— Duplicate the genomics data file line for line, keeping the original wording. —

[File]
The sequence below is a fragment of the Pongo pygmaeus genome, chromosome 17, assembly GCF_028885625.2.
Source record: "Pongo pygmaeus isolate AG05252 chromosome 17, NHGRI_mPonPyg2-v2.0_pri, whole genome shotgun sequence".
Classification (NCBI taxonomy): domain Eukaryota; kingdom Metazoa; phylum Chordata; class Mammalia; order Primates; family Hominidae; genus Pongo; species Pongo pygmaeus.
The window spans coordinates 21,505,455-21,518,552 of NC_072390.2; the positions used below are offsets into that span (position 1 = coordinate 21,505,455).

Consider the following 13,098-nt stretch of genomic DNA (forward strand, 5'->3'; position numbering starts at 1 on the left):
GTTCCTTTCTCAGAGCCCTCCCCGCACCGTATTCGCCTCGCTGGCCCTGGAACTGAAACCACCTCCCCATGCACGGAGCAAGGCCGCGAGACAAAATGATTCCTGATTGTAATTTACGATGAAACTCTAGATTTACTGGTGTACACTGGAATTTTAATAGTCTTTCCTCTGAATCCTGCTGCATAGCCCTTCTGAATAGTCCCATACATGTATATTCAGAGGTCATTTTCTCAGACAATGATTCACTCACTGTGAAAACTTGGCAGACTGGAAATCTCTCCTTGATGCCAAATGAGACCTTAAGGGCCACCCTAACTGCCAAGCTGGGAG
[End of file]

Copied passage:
The sequence below is a fragment of the Pongo pygmaeus genome, chromosome 17, assembly GCF_028885625.2.
Source record: "Pongo pygmaeus isolate AG05252 chromosome 17, NHGRI_mPonPyg2-v2.0_pri, whole genome shotgun sequence".
Classification (NCBI taxonomy): domain Eukaryota; kingdom Metazoa; phylum Chordata; class Mammalia; order Primates; family Hominidae; genus Pongo; species Pongo pygmaeus.
The window spans coordinates 21,505,455-21,518,552 of NC_072390.2; the positions used below are offsets into that span (position 1 = coordinate 21,505,455).

Consider the following 13,098-nt stretch of genomic DNA (forward strand, 5'->3'; position numbering starts at 1 on the left):
GTTCCTTTCTCAGAGCCCTCCCCGCACCGTATTCGCCTCGCTGGCCCTGGAACTGAAACCACCTCCCCATGCACGGAGCAAGGCCGCGAGACAAAATGATTCCTGATTGTAATTTACGATGAAACTCTAGATTTACTGGTGTACACTGGAATTTTAATAGTCTTTCCTCTGAATCCTGCTGCATAGCCCTTCTGAATAGTCCCATACATGTATATTCAGAGGTCATTTTCTCAGACAATGATTCACTCACTGTGAAAACTTGGCAGACTGGAAATCTCTCCTTGATGCCAAATGAGACCTTAAGGGCCACCCTAACTGCCAAGCTGGGAG